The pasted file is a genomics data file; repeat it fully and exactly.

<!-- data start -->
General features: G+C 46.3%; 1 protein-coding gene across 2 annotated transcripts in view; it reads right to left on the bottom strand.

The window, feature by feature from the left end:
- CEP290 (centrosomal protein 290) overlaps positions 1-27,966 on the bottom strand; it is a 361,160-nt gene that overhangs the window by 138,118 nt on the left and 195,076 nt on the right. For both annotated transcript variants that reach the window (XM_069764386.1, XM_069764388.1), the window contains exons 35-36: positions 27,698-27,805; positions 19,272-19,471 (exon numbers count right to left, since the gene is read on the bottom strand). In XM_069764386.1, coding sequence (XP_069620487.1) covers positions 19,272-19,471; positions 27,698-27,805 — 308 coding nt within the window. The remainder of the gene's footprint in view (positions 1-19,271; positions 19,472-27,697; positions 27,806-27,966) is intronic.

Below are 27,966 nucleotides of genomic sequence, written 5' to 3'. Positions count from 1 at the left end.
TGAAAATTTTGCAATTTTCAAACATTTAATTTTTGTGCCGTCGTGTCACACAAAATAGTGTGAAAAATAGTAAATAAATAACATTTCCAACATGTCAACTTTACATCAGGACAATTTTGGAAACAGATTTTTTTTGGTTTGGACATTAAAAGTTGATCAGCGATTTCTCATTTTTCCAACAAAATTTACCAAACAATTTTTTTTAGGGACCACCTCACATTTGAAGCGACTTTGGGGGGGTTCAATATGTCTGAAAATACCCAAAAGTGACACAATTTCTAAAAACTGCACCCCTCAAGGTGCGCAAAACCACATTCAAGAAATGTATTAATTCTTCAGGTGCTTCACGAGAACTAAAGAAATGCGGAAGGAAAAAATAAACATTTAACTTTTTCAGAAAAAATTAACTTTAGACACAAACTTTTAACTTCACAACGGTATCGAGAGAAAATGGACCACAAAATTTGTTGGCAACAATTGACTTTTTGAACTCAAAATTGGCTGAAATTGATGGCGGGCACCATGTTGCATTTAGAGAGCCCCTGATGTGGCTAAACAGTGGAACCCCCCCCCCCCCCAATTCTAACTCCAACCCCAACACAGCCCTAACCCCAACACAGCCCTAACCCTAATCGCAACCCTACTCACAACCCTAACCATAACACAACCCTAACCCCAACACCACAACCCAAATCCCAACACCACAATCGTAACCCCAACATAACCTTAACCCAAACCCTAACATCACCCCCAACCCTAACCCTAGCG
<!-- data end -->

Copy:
General features: G+C 46.3%; 1 protein-coding gene across 2 annotated transcripts in view; it reads right to left on the bottom strand.

The window, feature by feature from the left end:
- CEP290 (centrosomal protein 290) overlaps positions 1-27,966 on the bottom strand; it is a 361,160-nt gene that overhangs the window by 138,118 nt on the left and 195,076 nt on the right. For both annotated transcript variants that reach the window (XM_069764386.1, XM_069764388.1), the window contains exons 35-36: positions 27,698-27,805; positions 19,272-19,471 (exon numbers count right to left, since the gene is read on the bottom strand). In XM_069764386.1, coding sequence (XP_069620487.1) covers positions 19,272-19,471; positions 27,698-27,805 — 308 coding nt within the window. The remainder of the gene's footprint in view (positions 1-19,271; positions 19,472-27,697; positions 27,806-27,966) is intronic.

Below are 27,966 nucleotides of genomic sequence, written 5' to 3'. Positions count from 1 at the left end.
TGAAAATTTTGCAATTTTCAAACATTTAATTTTTGTGCCGTCGTGTCACACAAAATAGTGTGAAAAATAGTAAATAAATAACATTTCCAACATGTCAACTTTACATCAGGACAATTTTGGAAACAGATTTTTTTTGGTTTGGACATTAAAAGTTGATCAGCGATTTCTCATTTTTCCAACAAAATTTACCAAACAATTTTTTTTAGGGACCACCTCACATTTGAAGCGACTTTGGGGGGGTTCAATATGTCTGAAAATACCCAAAAGTGACACAATTTCTAAAAACTGCACCCCTCAAGGTGCGCAAAACCACATTCAAGAAATGTATTAATTCTTCAGGTGCTTCACGAGAACTAAAGAAATGCGGAAGGAAAAAATAAACATTTAACTTTTTCAGAAAAAATTAACTTTAGACACAAACTTTTAACTTCACAACGGTATCGAGAGAAAATGGACCACAAAATTTGTTGGCAACAATTGACTTTTTGAACTCAAAATTGGCTGAAATTGATGGCGGGCACCATGTTGCATTTAGAGAGCCCCTGATGTGGCTAAACAGTGGAACCCCCCCCCCCCCCAATTCTAACTCCAACCCCAACACAGCCCTAACCCCAACACAGCCCTAACCCTAATCGCAACCCTACTCACAACCCTAACCATAACACAACCCTAACCCCAACACCACAACCCAAATCCCAACACCACAATCGTAACCCCAACATAACCTTAACCCAAACCCTAACATCACCCCCAACCCTAACCCTAGCG